A few years ago, I decided to read The One and Only Ivan to my third graders early in the year. It is one of my favorite books, and I was excited to share it. They enjoyed the book, but I found myself stopping to explain a lot that went over their heads. I realized that although this book started good conversations, it wasn’t really supporting them as readers since I was doing most of the thinking work. I learned that although I love this book, it would have been a more accessible read-aloud in fourth or fifth grade.
I have learned over and over again that when I push my students to books they aren’t yet ready for, they comprehend them at a basic level but miss a lot that is important to understanding the story with any depth.
The books many third graders read and love are often the books that help them grow into lifelong readers. It is in third grade that they often fall in love with a series and stick with that series for months on end. It is the age when they begin to build those habits that they’ll carry with them.
But books third graders read are not often the books that we as adults love. I have talked to countless teachers and parents who eagerly await the days when they can share some of their favorite childhood novels with children. We wait for the days when we can share books like Walk Two Moons by Sharon Creech and Holes by Louis Sachar.
I used to be a teacher who rushed my students through the Boxcar Children series so that they could get to the “good” books like Bridge to Terabithia. But over the years I’ve learned that if I can keep my eye on the big goal of creating lifelong readers, I can’t rush them through this stage. It is a critical stage in the life of a reader. I have to remember how critical this stage was for me as a reader.
For months in my elementary years, I read the Nancy Drew books. I chose one from my grandmother’s attic each Sunday and never tired of them. I won’t reread them now because I imagine they’ll be disappointing to me as an adult reader. I imagine Nancy is not as deep a character as I remember, and I imagine that the stories are very predictable after reading one or two. But the year in my life that I read a new Nancy Drew book every week was the year I really felt like a reader. I thought about the characters and stories even when I wasn’t reading. I moved from Nancy Drew to the Betsy books to The Secret Seven to other series. No one told me that I had to expand my tastes as a reader or that I should read higher-quality books. Instead they let me move through this important stage and find out what it meant to be a reader who had favorite books and series and authors, a reader who couldn’t wait to get to the next book.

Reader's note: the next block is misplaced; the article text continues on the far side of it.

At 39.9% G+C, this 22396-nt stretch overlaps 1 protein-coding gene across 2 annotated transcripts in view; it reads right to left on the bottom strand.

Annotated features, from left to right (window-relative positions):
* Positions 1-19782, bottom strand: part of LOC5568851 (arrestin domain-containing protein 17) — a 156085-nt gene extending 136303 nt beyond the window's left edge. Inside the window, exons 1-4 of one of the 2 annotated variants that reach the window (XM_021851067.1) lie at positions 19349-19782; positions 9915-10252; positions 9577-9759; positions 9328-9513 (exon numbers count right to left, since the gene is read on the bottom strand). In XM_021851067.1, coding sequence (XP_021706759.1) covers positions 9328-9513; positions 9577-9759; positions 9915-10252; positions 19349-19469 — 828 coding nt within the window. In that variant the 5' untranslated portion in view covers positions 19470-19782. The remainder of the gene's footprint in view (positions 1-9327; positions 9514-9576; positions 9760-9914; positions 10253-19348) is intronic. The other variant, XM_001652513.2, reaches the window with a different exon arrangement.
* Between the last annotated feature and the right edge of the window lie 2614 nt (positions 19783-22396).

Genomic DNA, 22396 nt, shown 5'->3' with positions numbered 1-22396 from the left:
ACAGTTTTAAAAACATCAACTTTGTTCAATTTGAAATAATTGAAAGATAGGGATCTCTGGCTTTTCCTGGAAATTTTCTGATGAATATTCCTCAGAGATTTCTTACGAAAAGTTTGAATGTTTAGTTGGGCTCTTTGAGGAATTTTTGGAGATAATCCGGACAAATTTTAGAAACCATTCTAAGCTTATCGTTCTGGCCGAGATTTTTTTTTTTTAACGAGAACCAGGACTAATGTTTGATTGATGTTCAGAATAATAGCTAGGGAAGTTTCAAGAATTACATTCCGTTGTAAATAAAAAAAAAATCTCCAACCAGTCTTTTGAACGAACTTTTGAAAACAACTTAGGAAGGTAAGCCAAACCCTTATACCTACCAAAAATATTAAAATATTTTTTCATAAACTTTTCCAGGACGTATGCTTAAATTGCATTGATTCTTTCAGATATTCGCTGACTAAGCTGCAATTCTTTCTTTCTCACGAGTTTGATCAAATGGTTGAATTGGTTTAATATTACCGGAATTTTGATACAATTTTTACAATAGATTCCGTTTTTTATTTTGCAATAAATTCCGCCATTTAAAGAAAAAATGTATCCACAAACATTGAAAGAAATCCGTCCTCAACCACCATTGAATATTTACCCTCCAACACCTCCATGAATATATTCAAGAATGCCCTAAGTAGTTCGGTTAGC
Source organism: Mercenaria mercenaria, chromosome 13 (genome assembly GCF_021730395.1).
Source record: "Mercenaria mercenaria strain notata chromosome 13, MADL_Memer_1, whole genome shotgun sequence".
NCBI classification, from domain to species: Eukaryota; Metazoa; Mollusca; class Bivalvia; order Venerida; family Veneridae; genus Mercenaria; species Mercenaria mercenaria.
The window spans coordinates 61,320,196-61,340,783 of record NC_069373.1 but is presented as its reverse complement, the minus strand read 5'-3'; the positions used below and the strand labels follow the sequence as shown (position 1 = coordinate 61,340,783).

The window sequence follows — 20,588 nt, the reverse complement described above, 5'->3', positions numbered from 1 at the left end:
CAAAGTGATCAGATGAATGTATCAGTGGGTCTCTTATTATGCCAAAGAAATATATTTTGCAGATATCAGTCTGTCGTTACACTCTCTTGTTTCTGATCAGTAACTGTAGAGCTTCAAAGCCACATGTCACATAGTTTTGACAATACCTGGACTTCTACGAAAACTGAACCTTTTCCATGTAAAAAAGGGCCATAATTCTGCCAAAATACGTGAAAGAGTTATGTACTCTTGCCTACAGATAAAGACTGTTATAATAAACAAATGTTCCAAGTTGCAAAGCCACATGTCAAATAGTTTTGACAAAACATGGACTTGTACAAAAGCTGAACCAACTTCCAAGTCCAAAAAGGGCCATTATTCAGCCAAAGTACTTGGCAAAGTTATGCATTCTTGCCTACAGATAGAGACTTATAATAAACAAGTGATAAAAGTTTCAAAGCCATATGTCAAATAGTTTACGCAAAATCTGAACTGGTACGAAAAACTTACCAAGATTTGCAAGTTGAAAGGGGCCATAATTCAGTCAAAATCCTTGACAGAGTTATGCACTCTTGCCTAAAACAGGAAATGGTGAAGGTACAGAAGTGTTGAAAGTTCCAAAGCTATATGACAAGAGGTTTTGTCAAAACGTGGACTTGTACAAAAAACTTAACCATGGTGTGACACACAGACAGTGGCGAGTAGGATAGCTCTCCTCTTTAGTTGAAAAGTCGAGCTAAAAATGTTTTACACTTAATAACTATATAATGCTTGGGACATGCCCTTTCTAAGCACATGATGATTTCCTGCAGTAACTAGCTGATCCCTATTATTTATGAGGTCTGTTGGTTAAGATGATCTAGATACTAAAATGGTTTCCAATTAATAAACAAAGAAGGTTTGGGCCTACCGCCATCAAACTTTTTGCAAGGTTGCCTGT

As a third-grade teacher, I have to constantly remember this stage in my reading life and allow my students the same luxury I had—to become a reader with the books that match who they are as eight- and nine-year-olds. But sometimes it is hard to confer with a child and get excited about the seventh Galaxy Zack book. It is difficult to decide to read aloud a book from the Magic Bone series instead of The Tale of Despereaux by Kate DiCamillo. And it is hard to have genuine conversations with students when you don’t love the characters in the same ways they do.